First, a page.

• 02SECTION76| InnovateLooking ahead to 2011,we’ll see some excitingdevelopments in ARmarketing as the technologymoves from the desktop tosmartphones.Augmented Reality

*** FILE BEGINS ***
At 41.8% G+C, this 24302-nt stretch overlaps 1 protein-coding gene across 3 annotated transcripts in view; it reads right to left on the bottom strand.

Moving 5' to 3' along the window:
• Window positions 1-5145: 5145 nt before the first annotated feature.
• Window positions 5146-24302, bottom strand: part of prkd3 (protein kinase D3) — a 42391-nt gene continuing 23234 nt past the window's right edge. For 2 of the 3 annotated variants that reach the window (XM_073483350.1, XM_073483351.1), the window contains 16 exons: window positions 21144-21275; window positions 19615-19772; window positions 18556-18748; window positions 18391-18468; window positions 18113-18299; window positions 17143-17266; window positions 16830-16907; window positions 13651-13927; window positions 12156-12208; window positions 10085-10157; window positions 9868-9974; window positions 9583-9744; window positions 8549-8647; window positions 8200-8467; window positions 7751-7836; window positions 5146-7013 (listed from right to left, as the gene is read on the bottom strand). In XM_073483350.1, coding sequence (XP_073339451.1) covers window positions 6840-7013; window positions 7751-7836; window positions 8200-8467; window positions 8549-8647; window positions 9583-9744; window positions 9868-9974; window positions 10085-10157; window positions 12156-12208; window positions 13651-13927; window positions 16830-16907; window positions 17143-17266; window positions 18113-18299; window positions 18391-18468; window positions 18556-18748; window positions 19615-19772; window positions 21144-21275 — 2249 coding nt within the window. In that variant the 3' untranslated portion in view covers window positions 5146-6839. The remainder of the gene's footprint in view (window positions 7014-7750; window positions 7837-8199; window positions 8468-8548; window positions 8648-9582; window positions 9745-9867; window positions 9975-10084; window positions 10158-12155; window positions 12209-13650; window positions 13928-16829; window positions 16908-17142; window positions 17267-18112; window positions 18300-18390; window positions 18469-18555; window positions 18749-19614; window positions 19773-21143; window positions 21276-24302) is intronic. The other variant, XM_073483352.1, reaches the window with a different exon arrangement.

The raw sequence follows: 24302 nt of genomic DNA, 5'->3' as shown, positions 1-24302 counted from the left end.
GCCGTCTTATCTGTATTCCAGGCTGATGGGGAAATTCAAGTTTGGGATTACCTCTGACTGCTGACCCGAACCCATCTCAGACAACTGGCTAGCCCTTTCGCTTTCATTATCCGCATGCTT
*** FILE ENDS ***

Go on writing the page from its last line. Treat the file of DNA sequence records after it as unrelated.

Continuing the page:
• 77The Digital Enhancement Spaces of PublicAugmented reality, enhancing our natural intersections as you virtually cruise the consumers find their nearest sandwich shopview of the world with overlays of digital photo-documented downtowns of online while adding whimsical touches to the localinformation, sounds like a scenario from a cities. More recently, Microsoft unveiled eye- landscape, including 3D animations insidesci-fi film where the ultracool anti-hero wears popping new AR features for Bing that turn Yankee Stadium.neural chip implants and hi-def eyeglasses online maps into truly interactive 3D worldswhile speeding through the cybersprawl. featuring live video feeds, indoor views taken These developments lead us to considerBut you don’t need to wait for the straight- with a backpack camera and overlays of some provocative questions about theto-DVD release. Although it might sound georegistered images from Flickr. Users can monetization of public space. What if Quiznoslike a fantasy from the far-off future, the era dramatically swoop from street view to aerial, superimposed its AR ads over nearby Subwayof augmented reality has already, in fact, flying like a disembodied avatar over a Sim shops? What if the Yankees plastered virtualbegun. And it’s finding resonance, as well as City-like landscape. billboards across the left-field wall at Fenwaysome interesting applications, with marketers Park in Boston? Building virtual perimeters,hunting the next new trend. Looking ahead to 2011, we’ll see some known as geofences, has been suggested exciting developments in AR marketing as as one possible solution, which, incidentally,You’ve seen first-generation augmented the technology moves from the desktop could also be used to automate check-insreality (AR) in televised football games— to smartphones with applications such for location-based apps. Although, who willthat yellow first-down line isn’t actually as Tagwhat and Layar. Tagwhat allows decide the size and orientation of your digitalon the field, glowing in the grass, it’s a users to create and share location-based fence’s footprint? What kind of surveyordigital overlay to enhance the live viewing messages by “tagging” physical buildings do you hire? And what’s the penalty forexperience. Similar applications have been like a GPS-enabled graffiti artist. Layar is trespassing across virtual borders? Anticipatingpopping up on the web. Two years ago, an augmented reality browser that allows that these kinds of questions will eventuallyfor example, Google introduced interactive iPhone and Android users to stream multiple land litigious competitors into real-worldlinks with ad-functionality for retail stores, layers of localized digital information onto courts, Pillsbury Law Firm recently establishedrestaurants, museums and other venues their touchscreens while their phones are a specialized “virtual worlds” practice towithin its panoramic street-view maps, in camera mode. Quiznos teamed up with provide legal counsel on AR issues. So far, fewhighlighting local businesses and labeling Layar last year to develop an app that helps precedents have been established.